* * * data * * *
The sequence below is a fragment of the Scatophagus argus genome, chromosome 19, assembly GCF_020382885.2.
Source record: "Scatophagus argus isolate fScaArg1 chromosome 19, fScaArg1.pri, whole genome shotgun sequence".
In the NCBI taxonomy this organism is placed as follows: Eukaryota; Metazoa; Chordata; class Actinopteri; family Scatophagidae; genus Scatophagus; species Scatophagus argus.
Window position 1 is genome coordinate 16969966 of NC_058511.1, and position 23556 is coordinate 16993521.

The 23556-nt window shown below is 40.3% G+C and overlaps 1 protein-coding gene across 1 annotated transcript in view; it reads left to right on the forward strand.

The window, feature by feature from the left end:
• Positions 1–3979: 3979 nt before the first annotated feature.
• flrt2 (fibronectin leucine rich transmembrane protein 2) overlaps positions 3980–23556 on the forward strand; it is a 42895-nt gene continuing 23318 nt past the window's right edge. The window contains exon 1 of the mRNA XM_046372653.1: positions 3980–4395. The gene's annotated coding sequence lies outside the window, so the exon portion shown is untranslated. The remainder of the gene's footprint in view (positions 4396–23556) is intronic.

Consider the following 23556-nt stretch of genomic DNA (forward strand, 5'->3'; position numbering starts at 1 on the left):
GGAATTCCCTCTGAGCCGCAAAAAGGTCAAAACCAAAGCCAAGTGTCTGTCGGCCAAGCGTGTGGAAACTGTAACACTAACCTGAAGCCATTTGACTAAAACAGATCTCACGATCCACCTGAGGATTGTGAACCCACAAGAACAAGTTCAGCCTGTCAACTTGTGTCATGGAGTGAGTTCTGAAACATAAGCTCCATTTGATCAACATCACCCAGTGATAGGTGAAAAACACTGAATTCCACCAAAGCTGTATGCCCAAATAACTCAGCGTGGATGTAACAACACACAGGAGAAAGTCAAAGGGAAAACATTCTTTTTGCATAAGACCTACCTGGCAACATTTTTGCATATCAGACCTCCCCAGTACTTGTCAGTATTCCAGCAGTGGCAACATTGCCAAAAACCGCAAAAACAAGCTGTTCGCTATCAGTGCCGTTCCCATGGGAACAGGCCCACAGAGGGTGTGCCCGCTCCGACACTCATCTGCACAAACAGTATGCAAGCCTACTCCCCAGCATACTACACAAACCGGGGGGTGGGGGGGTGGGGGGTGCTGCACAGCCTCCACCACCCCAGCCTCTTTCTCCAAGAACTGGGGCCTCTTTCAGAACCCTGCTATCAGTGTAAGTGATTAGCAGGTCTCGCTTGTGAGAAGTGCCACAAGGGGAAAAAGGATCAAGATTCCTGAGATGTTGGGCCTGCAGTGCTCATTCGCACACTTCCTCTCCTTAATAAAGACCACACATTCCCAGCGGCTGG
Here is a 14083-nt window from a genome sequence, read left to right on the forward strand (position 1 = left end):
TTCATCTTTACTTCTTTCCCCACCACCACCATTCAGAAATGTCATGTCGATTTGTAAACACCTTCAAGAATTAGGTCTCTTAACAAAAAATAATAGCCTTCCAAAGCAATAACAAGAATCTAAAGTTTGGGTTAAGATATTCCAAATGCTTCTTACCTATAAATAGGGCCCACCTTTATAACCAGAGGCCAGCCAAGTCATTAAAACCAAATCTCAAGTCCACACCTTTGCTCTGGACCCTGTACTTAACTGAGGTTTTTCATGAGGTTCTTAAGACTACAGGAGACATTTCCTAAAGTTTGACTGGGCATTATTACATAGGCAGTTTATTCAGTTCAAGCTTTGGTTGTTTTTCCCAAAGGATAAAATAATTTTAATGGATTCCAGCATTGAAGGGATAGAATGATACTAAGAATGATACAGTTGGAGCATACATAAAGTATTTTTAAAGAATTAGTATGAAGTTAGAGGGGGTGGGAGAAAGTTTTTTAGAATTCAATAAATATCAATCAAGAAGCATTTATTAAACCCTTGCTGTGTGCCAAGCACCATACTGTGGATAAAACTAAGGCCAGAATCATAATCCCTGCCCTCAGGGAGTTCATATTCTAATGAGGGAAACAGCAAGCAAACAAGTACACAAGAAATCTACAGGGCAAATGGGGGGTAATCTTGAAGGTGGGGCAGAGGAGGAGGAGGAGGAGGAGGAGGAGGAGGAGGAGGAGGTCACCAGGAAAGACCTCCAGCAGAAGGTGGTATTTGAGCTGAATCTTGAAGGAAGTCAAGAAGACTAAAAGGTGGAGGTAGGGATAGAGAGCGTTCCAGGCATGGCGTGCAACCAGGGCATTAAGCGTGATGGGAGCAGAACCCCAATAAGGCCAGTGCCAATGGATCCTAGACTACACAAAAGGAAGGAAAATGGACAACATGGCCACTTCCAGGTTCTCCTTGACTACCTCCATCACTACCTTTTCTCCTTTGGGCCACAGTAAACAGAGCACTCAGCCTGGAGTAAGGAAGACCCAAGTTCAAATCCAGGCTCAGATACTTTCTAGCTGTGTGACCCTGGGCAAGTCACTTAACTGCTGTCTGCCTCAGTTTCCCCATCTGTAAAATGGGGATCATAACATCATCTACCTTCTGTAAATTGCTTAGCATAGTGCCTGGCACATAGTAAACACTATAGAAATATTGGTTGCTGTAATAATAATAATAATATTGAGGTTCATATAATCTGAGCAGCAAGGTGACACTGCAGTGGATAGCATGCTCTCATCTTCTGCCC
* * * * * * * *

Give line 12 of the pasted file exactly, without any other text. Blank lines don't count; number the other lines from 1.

TTCATCTTTACTTCTTTCCCCACCACCACCATTCAGAAATGTCATGTCGATTTGTAAACACCTTCAAGAATTAGGTCTCTTAACAAAAAATAATAGCCTTCCAAAGCAATAACAAGAATCTAAAGTTTGGGTTAAGATATTCCAAATGCTTCTTACCTATAAATAGGGCCCACCTTTATAACCAGAGGCCAGCCAAGTCATTAAAACCAAATCTCAAGTCCACACCTTTGCTCTGGACCCTGTACTTAACTGAGGTTTTTCATGAGGTTCTTAAGACTACAGGAGACATTTCCTAAAGTTTGACTGGGCATTATTACATAGGCAGTTTATTCAGTTCAAGCTTTGGTTGTTTTTCCCAAAGGATAAAATAATTTTAATGGATTCCAGCATTGAAGGGATAGAATGATACTAAGAATGATACAGTTGGAGCATACATAAAGTATTTTTAAAGAATTAGTATGAAGTTAGAGGGGGTGGGAGAAAGTTTTTTAGAATTCAATAAATATCAATCAAGAAGCATTTATTAAACCCTTGCTGTGTGCCAAGCACCATACTGTGGATAAAACTAAGGCCAGAATCATAATCCCTGCCCTCAGGGAGTTCATATTCTAATGAGGGAAACAGCAAGCAAACAAGTACACAAGAAATCTACAGGGCAAATGGGGGGTAATCTTGAAGGTGGGGCAGAGGAGGAGGAGGAGGAGGAGGAGGAGGAGGAGGAGGAGGTCACCAGGAAAGACCTCCAGCAGAAGGTGGTATTTGAGCTGAATCTTGAAGGAAGTCAAGAAGACTAAAAGGTGGAGGTAGGGATAGAGAGCGTTCCAGGCATGGCGTGCAACCAGGGCATTAAGCGTGATGGGAGCAGAACCCCAATAAGGCCAGTGCCAATGGATCCTAGACTACACAAAAGGAAGGAAAATGGACAACATGGCCACTTCCAGGTTCTCCTTGACTACCTCCATCACTACCTTTTCTCCTTTGGGCCACAGTAAACAGAGCACTCAGCCTGGAGTAAGGAAGACCCAAGTTCAAATCCAGGCTCAGATACTTTCTAGCTGTGTGACCCTGGGCAAGTCACTTAACTGCTGTCTGCCTCAGTTTCCCCATCTGTAAAATGGGGATCATAACATCATCTACCTTCTGTAAATTGCTTAGCATAGTGCCTGGCACATAGTAAACACTATAGAAATATTGGTTGCTGTAATAATAATAATAATATTGAGGTTCATATAATCTGAGCAGCAAGGTGACACTGCAGTGGATAGCATGCTCTCATCTTCTGCCC